27. Fisch, S. M. (2004). Children’s learning from educational television: Sesame Street and beyond. Mahwah: Lawrence Erlbaum.Google Scholar
  28. Hall, E. R., Esty, E. T., & Fisch, S. M. (1990). Television and children’s problem-solving behavior: A synopsis of an evaluation of the effects of Square One TV. Journal of Mathematical Behavior, 9, 161–174.Google Scholar
  29. Horrigan, J. (2006). The Internet as a resource for news and information about science. Washington, DC: Pew Internet & American Life Project.Google Scholar
  30. Hsi, S. (2007). Conceptualizing learning from the everyday activities of digital kids. International Journal of Science Education, 29(12), 1509–1529.CrossRefGoogle Scholar
  31. King, K. (2000). Educational television: Let’s explore science. Journal of Science Education and Technology, 9(3), 227–228.CrossRefGoogle Scholar
  32. Korpan, C. A., Bisanz, G. L., Bisanz, J., Boehme, C., & Lynch, M. A. (1997). What did you learn outside of school today? Using structured interviews to document home and community activities related to science and technology. Science Education, 81(6), 651–662.CrossRefGoogle Scholar
  33. MacArthur Foundation. (2006). Digital media and learning initiative. http://digitallearning.macfound.org/site/c.enJLKQNlFiG/b.2029199/k.BFC9/Home.htm
  34. Marriner, L. (2010). The promise of social networking. Redwood Shores: Cheskin Research.Google Scholar
  35. Miller, J. D., Augenbraun, E., Schulhof, J., & Kimmel, L. (2006). Adult science learning from local television newscasts. Science Communication, 28(2), 216–242.CrossRefGoogle Scholar
  36. National Academies of Science. (2006). Rising above the gathering storm: Energizing and employing America for a brighter economic future. Washington, DC: The National Academies Press.Google Scholar
  37. National Research Council. (2009). Learning science in informal environments: Places, people and pursuits. Washington, DC: The National Academies Press.Google Scholar
  38. National Science Board. (2004). Science and engineering indicators: 2004. Washington, DC: U.S. Government Printing Office.Google Scholar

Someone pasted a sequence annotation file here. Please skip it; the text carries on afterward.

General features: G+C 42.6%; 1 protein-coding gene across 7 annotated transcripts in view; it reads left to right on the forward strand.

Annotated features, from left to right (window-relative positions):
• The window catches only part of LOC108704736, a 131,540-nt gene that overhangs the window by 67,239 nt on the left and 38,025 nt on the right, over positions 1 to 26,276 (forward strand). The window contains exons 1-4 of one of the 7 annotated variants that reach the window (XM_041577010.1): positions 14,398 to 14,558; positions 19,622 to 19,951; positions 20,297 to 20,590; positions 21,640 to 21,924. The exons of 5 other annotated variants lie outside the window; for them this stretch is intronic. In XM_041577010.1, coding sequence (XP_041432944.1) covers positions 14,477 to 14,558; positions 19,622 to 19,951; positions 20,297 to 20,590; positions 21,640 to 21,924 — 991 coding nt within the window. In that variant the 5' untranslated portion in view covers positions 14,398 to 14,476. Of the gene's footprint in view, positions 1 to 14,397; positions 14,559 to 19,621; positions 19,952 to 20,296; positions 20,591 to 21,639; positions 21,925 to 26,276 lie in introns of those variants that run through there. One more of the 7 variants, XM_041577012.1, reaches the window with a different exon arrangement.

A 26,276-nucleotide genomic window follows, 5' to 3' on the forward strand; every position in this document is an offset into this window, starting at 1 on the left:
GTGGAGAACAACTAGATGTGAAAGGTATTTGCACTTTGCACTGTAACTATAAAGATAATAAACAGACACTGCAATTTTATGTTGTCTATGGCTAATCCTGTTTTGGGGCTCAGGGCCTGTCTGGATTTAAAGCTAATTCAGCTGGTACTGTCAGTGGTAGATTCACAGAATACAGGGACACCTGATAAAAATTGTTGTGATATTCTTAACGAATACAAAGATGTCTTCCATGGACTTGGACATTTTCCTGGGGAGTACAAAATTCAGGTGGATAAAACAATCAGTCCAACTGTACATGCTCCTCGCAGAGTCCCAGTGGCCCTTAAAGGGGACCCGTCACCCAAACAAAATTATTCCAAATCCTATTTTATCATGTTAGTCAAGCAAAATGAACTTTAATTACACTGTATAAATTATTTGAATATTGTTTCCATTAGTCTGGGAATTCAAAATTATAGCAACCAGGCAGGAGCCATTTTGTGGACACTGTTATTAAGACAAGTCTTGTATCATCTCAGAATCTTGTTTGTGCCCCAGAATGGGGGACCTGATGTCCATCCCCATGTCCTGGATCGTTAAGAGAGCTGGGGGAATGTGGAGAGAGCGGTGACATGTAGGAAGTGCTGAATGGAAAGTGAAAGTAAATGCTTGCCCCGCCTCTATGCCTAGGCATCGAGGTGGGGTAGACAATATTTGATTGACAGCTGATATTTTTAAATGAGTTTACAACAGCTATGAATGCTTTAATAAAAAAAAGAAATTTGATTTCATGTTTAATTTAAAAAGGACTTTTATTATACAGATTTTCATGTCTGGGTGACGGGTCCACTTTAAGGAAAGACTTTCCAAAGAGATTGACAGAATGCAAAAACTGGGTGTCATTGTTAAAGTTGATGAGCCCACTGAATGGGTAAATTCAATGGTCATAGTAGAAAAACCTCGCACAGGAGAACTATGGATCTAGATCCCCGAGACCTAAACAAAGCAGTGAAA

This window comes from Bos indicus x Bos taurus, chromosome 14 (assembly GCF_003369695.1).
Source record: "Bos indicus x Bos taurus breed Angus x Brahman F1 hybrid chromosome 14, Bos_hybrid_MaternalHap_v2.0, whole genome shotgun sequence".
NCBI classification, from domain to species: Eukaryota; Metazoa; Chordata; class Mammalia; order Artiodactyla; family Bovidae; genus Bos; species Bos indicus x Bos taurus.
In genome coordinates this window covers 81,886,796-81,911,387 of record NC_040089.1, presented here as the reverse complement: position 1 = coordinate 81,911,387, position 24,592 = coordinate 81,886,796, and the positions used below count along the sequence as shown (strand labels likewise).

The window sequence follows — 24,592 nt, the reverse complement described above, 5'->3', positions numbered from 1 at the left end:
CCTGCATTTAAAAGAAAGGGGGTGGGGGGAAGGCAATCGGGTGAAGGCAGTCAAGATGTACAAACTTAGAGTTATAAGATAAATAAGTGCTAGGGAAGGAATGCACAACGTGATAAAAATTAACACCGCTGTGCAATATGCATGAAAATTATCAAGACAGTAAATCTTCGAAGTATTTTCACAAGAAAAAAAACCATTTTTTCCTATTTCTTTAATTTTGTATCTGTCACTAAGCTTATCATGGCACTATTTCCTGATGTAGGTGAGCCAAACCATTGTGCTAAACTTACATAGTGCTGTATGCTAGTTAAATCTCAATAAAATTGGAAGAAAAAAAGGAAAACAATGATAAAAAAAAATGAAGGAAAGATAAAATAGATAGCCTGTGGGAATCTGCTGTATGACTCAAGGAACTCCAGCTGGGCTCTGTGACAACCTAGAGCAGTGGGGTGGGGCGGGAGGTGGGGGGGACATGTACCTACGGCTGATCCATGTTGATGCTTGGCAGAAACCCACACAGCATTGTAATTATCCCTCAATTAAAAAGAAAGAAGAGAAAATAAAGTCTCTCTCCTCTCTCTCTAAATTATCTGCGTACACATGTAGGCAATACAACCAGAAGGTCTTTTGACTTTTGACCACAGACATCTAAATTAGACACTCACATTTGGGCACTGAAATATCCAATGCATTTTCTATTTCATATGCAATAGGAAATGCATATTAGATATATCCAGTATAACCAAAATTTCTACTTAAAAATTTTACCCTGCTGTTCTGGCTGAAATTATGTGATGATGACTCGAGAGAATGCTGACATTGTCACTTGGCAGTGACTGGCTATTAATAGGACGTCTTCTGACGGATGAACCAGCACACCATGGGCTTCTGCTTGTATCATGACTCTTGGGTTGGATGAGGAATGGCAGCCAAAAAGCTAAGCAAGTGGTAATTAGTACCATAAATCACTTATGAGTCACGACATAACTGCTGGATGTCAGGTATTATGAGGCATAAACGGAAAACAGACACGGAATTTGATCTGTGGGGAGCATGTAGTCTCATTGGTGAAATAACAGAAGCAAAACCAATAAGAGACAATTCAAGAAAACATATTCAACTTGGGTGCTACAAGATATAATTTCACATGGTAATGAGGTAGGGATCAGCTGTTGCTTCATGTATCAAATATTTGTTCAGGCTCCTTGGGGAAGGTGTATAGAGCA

39. Pecora, N., Murray, J. P., & Wartella, E. (Eds.). (2006). Children and television: Fifty years of research. Mahwah: Lawrence Erlbaum.Google Scholar
  40. PISA (Programme for International Student Assessment). (2009). www.pisa.oecd.org/
  41. Potts, R., & Martinez, I. (1994). Television viewing and children’s beliefs about scientists. Journal of Applied Developmental Psychology, 15(2), 287–300.CrossRefGoogle Scholar
  42. Purcell, K. (2011). E-reader ownership doubles in six months: Tablet adoption grows more slowly. Washington, DC: Pew Internet & American Life Project.Google Scholar
  43. Rounds, J. (2004). Strategies for the curiosity-driven museum visitor. Curator, 47, 389–412.CrossRefGoogle Scholar
  44. St. John, M., & Perry, D. (1993). A framework for evaluation and research: Science, infrastructure and relationships. In S. Bicknell & G. Farmelo (Eds.), Museum visitor studies in the 90s (pp. 59–66). London: Science Museum.Google Scholar
  45. Stocklmayer, S., & Gilbert, J. K. (2011). The launch of IJSE (B): Science communication and public engagement. International Journal of Science Education Part B, 1(1), 1–4.CrossRefGoogle Scholar
  46. TIMSS (Trends in International). (2007). http://nces.ed.gov/timss/
  47. U.S. Bureau of the Census. (2010). Statistical abstracts of the United States, 2010. Washington, DC: GPO.Google Scholar
  48. Visser, J. (1999). Learning together in an environment of shared resources: Challenges on the horizon of the year 2020. Contribution to the preparation by UNESCO of the report “UNESCO: Horizon 2020.” http://www.unesco.org/education/educprog/lwf/dl/learning2020.pdf

Copyright information

© Springer Science+Business Media Dordrecht 2014

Authors and Affiliations

  1. 1.College of EducationOregon State UniversityCorvallisUSA

Personalised recommendations